memoranda, and the recollections of my only companion during those years, as I shall be able to command on my return to the north: I hope that I shall be able to return thither in the course of next week: and, therefore, by the end of January, or thereabouts, I shall have found leisure from my other employments, to finish it to my own satisfaction. I do not venture to hope, that it will realize the whole of what is felt to be wanting : but it is fit that I should make the effort, if it were only to meet the expressions of interest in my previous papers, which have reached me from all quarters, or to mark my sense of the personal kindness which, in many cases, must have dictated the terms in which that interest was conveyed.
This, I think, is what I had to say. Some things, which I might have been disposed to add, would not be fitting in a public letter. Let me say, however, generally, that these two papers of mine, short and inconsidere able as they are, have, in one way, produced a disproportionate result though but of a personal nature, by leading to many kind acts, and generous services, and expressions of regard, in many different shapes, from men of talents in London.
To these hereafter I shall look back as to a fund of pleasant remembrances. Meantime, for the present, they have rendered me a service not less acceptable, by making my residence in London, in many respects, agreeable, at a time when, on other accounts, it should naturally have been far otherwise.
I remain, Sir,
Your faithful friend and servant, London, Nov. 27, 1821.
X. Y. Z.
Lion's Head regrets that it must defer many Answers to Correspondents till next Month.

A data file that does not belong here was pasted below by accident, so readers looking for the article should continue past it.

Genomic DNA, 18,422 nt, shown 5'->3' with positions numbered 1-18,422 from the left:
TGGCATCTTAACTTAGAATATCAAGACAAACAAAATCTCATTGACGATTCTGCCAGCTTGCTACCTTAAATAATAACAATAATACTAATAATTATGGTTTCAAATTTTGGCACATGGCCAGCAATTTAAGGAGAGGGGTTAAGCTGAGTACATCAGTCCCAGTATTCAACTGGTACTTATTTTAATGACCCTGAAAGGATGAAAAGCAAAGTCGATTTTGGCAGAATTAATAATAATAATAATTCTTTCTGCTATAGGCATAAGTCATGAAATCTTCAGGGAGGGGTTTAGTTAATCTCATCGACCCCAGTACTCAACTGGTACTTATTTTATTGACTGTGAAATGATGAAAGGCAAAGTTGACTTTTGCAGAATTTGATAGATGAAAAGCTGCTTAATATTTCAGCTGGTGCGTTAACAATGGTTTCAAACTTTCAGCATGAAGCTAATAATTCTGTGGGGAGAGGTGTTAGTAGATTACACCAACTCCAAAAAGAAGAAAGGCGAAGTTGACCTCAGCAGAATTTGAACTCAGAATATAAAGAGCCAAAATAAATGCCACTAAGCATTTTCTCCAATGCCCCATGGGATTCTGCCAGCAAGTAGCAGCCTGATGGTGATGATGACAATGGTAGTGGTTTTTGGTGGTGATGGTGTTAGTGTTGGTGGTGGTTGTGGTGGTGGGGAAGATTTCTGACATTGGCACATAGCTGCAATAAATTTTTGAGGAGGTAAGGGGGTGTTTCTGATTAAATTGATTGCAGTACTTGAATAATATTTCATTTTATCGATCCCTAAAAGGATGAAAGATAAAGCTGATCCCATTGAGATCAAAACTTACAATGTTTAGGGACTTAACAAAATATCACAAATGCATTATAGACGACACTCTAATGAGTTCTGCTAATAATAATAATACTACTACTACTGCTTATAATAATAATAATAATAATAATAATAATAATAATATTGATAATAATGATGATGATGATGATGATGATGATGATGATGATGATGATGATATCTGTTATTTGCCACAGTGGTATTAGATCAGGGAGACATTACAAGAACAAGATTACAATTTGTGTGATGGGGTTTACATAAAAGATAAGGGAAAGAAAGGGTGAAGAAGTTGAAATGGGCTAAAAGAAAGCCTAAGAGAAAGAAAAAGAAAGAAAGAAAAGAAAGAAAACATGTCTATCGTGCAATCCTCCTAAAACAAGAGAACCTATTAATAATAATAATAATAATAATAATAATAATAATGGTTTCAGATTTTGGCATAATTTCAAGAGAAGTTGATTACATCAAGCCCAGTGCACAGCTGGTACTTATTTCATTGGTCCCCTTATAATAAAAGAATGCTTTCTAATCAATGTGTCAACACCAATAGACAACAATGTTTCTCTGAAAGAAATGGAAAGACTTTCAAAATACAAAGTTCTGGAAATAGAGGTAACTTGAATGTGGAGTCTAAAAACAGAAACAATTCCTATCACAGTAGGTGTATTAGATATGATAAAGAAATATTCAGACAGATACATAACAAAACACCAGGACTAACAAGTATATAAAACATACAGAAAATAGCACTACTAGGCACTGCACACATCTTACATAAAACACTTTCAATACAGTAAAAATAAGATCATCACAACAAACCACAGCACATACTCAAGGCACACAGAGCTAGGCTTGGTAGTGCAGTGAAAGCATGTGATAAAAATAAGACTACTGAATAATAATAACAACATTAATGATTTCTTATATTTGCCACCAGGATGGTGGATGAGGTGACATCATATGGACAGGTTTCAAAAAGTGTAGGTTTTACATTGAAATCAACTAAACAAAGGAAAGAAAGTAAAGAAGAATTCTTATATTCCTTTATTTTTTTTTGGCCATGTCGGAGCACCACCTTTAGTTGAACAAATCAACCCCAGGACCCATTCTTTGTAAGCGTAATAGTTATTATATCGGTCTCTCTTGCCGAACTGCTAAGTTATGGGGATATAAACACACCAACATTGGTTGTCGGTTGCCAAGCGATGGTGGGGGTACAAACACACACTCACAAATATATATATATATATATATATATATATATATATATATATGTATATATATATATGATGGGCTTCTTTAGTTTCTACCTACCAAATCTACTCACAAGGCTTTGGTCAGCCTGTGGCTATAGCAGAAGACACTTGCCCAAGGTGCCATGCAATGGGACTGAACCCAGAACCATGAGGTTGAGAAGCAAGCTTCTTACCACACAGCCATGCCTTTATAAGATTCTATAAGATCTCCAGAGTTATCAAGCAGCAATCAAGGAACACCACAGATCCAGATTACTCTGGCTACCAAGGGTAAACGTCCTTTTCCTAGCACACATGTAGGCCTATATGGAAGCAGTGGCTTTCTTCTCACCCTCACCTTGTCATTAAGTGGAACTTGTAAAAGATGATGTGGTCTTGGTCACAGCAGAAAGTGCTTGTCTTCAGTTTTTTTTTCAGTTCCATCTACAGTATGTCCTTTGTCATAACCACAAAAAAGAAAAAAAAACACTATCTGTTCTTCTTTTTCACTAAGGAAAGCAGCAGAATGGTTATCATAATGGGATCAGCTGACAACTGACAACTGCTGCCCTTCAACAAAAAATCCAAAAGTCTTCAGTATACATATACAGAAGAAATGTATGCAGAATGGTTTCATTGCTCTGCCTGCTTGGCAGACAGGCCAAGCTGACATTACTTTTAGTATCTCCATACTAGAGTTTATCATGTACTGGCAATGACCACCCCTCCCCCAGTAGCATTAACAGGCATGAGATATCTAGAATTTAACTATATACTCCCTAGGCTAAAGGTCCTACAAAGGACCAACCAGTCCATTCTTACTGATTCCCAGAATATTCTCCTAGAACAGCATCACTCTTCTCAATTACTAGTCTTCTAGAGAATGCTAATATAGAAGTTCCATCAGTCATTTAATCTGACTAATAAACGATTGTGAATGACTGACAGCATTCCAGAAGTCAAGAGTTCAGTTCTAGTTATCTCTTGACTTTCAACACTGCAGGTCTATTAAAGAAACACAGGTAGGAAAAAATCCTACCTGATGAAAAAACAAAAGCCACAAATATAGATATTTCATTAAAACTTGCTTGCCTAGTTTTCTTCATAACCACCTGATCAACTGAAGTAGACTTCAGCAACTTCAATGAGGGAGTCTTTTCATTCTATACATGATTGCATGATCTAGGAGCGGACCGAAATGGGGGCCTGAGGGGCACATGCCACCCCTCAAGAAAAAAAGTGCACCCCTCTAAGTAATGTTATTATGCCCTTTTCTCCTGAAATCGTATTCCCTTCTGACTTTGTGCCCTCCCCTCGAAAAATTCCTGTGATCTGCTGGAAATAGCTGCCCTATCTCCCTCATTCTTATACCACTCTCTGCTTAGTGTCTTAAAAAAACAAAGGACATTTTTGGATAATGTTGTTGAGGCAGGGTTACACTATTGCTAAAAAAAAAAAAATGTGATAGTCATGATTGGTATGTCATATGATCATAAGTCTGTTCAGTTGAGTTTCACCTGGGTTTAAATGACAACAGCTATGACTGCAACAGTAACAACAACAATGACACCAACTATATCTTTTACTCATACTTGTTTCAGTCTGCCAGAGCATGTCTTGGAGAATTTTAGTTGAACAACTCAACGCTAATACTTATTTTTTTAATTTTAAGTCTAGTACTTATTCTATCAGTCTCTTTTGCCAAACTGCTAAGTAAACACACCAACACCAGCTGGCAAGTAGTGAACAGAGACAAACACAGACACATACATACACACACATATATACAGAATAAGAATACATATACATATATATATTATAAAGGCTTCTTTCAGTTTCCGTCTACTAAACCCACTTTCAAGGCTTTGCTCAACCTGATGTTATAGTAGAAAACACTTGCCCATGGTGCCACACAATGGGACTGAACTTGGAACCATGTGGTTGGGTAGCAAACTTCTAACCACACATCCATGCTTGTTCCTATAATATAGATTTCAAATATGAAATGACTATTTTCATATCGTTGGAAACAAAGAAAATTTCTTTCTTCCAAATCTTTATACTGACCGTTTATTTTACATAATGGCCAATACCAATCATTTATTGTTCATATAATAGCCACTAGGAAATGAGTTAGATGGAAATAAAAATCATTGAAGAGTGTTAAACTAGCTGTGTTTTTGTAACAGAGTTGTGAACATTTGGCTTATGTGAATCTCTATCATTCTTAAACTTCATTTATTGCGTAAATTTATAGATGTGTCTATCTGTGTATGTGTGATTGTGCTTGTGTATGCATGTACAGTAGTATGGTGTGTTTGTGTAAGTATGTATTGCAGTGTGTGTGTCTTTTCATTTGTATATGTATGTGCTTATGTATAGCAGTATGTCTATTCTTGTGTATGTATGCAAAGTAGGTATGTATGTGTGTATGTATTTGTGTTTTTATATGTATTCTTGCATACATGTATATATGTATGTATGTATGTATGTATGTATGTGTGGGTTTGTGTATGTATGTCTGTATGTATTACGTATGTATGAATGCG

The Early French Pcets. [An article appeared in a former Number of the London MAGAZINE, entitled “ Notices of the Early French Poets,” which, had the writer completed his design, would doubtless have been followed by several others of the same kind. We are happy to announce, that one of our Correspondents has taken up the subject with the intention, as will be seen in the following paper, of continuing it.]
In the course of this last summer, ready to pardon, in consideration of I happened to reside for some weeks higher excellence, or even to welin a place where I had free access to come, as so many means of aiding a large collection of books, which us in that escape from the tameness of formerly belonged to the kings of common every-day life, which is France; but, like other royal pro one great end of poetry to effect. I perty, having been confiscated at the do not know of any other people Revolution, still continues unre
unre- who have set up an exclusive standclaimed, and is now open to the use ard of this sort. What would the of the public. Of this occasion I Greeks of the age of Pericles have gladly availed myself, to extend my said to a literary censor, that should acquaintance with some of their have endeavoured to persuade them earlier writers, whose works are not to throw aside the works of Homer commonly to be met with in our own and Hesiod, because he could have country; and amongst these, fixed pointed out to them, in every page, my attention principally on such of modes of expression that would not their poets as were of most note at have passed muster in a coterie at the restoration, or more properly Aspasia's ? What reply should we speaking, the general diffusion of po- make to a critic, that would fain put lite learning in Europe. What the us out of conceit with some of the result of this inquiry has been, I in- finest things in Spenser and Shakvite my readers to judge.
speare, because they were cast in a The French of the present day, I mould utterly differing from that imknow, set but little store on these pressed on the language of our porevivers of the poetical art. Their liter circles, though similar enough to extreme solicitude for what they call the stamp of our
country-folks' talk ? the purity of their language, makes Let any one take up Voltaire's comthem easily offended by phrases, the mentary on the tragedies of Corneille, irregularities of which we should be and he will see to what a pitch this Vol.ly.